PHP Input Validation Vulnerabilities Dec 16 2004 02:09PM
Daniel Fabian (research sec-consult com)
| PHP Input Validation Vulnerabilities |

Date: 12-16-2004
Author: Daniel Fabian
Product: PHP
Vendor: PHP (http://www.php.net)
Vendor-Status: vendor contacted
Vendor-Patches: patched versions have been released


PHP version 4.3.9 is vulnerable to meta character attacks. The bug could
enable an attacker to read arbitrary files from the filesystem of a
webserver that hosts PHP scripts.

In addition PHP versions 4.3.6 until 4.3.9 as well as PHP versions 5.0.0
until 5.0.2 contain a bug that enables an attacker to manipulate the file
name of uploaded files to perform directory traversal.

While both vulnerabilities exist in windows and unix platform versions of
PHP, they can only be successfully exploited on windows systems.

Vendor Status

The vendor has been timely informed and has released patched versions of
the software (PHP 4.3.10/PHP 5.0.3). Those can be downloaded from


addslashes() Vulnerability:

PHP version 4.3.9 contains a bug in the function addslashes().
addslashes() can be used to sanitize userinput and render it thus
impossible for an attacker to influence scripts by injection meta
characters. In the default configuration, magic_quotes_gpc is set to "On"
which automagically performs addslashes() on every input value. However
because of a bug, the NULL byte is not correctly encoded by addslashes,
enabling an attacker to read arbitrary files from the file system, if user
input is used within include() or require() directives.

Addslashes should turn a NULL byte (will be written as %00 in this
advisory) into the string "\0" (backslash zero). In version 4.3.9 the
NULL byte is encoded as "\%00" (backslash null byte). Everything after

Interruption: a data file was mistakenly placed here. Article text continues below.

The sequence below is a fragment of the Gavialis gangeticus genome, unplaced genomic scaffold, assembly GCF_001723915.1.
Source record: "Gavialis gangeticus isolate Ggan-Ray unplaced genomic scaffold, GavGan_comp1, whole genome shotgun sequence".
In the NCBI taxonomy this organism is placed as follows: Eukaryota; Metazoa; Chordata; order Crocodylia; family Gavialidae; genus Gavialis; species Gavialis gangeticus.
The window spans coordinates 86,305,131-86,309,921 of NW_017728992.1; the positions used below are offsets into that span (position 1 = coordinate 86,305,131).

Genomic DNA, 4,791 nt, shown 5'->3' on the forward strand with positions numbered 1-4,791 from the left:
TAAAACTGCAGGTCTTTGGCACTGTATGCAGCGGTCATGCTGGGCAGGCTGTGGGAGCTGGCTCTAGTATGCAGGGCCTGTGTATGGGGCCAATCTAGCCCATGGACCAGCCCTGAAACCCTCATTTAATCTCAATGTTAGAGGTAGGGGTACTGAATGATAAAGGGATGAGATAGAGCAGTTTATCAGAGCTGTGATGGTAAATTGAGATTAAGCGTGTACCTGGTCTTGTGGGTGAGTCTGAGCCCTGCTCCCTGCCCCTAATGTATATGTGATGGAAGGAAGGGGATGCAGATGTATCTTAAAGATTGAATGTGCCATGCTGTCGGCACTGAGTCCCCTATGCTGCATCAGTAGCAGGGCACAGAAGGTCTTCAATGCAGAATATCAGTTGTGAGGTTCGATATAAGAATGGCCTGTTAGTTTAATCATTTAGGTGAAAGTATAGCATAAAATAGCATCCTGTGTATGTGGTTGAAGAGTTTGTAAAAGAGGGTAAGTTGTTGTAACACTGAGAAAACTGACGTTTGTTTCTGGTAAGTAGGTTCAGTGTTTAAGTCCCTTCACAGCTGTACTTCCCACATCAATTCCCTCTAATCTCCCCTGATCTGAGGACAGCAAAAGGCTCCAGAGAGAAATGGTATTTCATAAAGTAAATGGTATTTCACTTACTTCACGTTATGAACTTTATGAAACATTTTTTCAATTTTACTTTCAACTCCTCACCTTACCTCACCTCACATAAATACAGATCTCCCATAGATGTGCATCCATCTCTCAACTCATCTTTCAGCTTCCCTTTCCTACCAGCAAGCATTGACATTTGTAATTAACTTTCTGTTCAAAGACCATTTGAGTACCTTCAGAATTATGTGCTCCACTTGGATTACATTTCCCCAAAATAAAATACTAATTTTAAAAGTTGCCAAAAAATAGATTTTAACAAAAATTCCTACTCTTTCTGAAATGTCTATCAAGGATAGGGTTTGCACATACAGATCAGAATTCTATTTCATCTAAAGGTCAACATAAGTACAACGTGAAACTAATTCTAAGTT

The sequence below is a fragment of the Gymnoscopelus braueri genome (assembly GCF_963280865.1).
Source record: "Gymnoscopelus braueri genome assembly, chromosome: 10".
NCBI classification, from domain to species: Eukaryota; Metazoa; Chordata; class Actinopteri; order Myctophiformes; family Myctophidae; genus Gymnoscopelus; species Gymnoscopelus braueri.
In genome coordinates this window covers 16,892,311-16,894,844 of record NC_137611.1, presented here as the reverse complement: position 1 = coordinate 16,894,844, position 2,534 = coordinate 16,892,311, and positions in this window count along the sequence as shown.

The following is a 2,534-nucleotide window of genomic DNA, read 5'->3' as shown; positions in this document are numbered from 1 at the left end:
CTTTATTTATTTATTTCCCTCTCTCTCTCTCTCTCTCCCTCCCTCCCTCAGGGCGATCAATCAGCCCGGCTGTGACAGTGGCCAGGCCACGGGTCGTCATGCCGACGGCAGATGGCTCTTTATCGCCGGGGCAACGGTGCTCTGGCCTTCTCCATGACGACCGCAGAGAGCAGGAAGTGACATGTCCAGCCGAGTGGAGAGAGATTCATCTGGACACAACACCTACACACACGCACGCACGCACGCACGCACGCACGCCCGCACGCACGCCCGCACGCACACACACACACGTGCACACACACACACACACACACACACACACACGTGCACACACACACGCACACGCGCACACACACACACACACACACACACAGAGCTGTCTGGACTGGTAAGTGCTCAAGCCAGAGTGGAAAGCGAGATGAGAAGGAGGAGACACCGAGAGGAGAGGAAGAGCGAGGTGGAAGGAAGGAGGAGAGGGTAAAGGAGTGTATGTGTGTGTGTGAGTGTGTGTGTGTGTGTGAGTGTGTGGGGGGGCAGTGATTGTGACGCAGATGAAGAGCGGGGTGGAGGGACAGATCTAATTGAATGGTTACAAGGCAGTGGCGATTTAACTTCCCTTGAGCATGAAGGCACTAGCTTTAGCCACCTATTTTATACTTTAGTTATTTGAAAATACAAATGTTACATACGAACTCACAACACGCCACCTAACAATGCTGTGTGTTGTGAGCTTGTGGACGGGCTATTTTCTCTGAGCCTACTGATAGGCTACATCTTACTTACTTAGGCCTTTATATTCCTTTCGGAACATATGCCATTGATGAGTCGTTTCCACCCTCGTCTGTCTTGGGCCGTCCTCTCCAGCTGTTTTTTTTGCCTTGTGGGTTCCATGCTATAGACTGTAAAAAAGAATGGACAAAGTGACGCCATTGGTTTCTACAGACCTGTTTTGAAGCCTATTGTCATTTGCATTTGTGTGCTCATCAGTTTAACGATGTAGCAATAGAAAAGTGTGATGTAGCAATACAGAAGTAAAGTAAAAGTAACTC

the NULL byte is ignored in include and require directives so that an
attacker can truncate the name of the file that is included in the PHP
script. The last character however will always be the backslash. As in
Windows the backslash is the path delimitor, this does not matter - the
file named before the backslash is still loaded.


Consider the following PHP script:

$whatever = addslashes($_REQUEST['whatever']);
include("/path/to/program/" . $whatever . "/header.htm");

A malicious attacker might open the following URL, disclosing the
boot.ini file:


The trailing backslash from the escaped \%00 does for some reason not seem
to be of concern to include().

Upload Path Traversion Vulnerability:

PHP automatically sanitizes the file name of uploaded files removing
everything before the last slash or backslash. This is done in order to
prevent path traversal attacks with uploaded files. However if an attacker
uploads a file containing a single quote and the attacked web server has
magic_quotes turned on (which is default configuration) or performs an
addslashes() directive on the name of the uploaded file, the quote is
prefixed with a backslash. This occurs after PHP checks for backslashes in
the filename. As the backslash is the path delimitor in windows, this
behavior enables an attacker to traverse the path by one directory level.

If a file with the name "..'file.ext" is uploaded, PHP turns the name to
"..\'file.ext" and the file is uploaded to the directory below of where
the PHP script copies it.

Counter Measures

Upgrade to PHP version 4.3.10, respectively 5.0.3.


Oct. 08: Notified vendor of addslashes vulnerability
Oct. 14: Vendor reply
Nov. 02: Notified vendor of upload vulnerability
Nov. 04: Vendor reply
Nov. 20: Problems fixed in CVS
Dec. 14: Release of patched versions 4.3.10/5.0.3

EOF Daniel Fabian / @2004
d.fabian at sec-consult dot com


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